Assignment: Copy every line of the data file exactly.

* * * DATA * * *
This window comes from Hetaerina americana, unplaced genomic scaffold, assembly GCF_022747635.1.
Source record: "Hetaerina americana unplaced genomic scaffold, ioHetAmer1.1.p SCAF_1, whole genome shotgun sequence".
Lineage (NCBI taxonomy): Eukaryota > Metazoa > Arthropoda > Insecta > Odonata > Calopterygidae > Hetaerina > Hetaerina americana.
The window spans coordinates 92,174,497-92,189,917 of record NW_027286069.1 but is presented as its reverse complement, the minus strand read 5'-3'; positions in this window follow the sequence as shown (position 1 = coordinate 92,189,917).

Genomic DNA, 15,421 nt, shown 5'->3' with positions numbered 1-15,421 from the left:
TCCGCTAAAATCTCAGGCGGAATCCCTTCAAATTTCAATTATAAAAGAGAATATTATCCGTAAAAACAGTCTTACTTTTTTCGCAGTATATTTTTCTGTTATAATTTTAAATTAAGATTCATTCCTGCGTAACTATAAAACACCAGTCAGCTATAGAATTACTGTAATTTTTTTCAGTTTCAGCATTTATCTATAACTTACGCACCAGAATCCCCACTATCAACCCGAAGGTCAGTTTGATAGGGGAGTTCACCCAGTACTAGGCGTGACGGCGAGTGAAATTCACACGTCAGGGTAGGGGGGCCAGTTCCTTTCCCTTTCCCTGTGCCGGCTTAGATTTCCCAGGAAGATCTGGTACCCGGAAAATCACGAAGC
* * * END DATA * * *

This window comes from Hetaerina americana, unplaced genomic scaffold, assembly GCF_022747635.1.
Source record: "Hetaerina americana unplaced genomic scaffold, ioHetAmer1.1.p SCAF_1, whole genome shotgun sequence".
Lineage (NCBI taxonomy): Eukaryota > Metazoa > Arthropoda > Insecta > Odonata > Calopterygidae > Hetaerina > Hetaerina americana.
The window spans coordinates 92,174,497-92,189,917 of record NW_027286069.1 but is presented as its reverse complement, the minus strand read 5'-3'; positions in this window follow the sequence as shown (position 1 = coordinate 92,189,917).

Genomic DNA, 15,421 nt, shown 5'->3' with positions numbered 1-15,421 from the left:
TCCGCTAAAATCTCAGGCGGAATCCCTTCAAATTTCAATTATAAAAGAGAATATTATCCGTAAAAACAGTCTTACTTTTTTCGCAGTATATTTTTCTGTTATAATTTTAAATTAAGATTCATTCCTGCGTAACTATAAAACACCAGTCAGCTATAGAATTACTGTAATTTTTTTCAGTTTCAGCATTTATCTATAACTTACGCACCAGAATCCCCACTATCAACCCGAAGGTCAGTTTGATAGGGGAGTTCACCCAGTACTAGGCGTGACGGCGAGTGAAATTCACACGTCAGGGTAGGGGGGCCAGTTCCTTTCCCTTTCCCTGTGCCGGCTTAGATTTCCCAGGAAGATCTGGTACCCGGAAAATCACGAAGC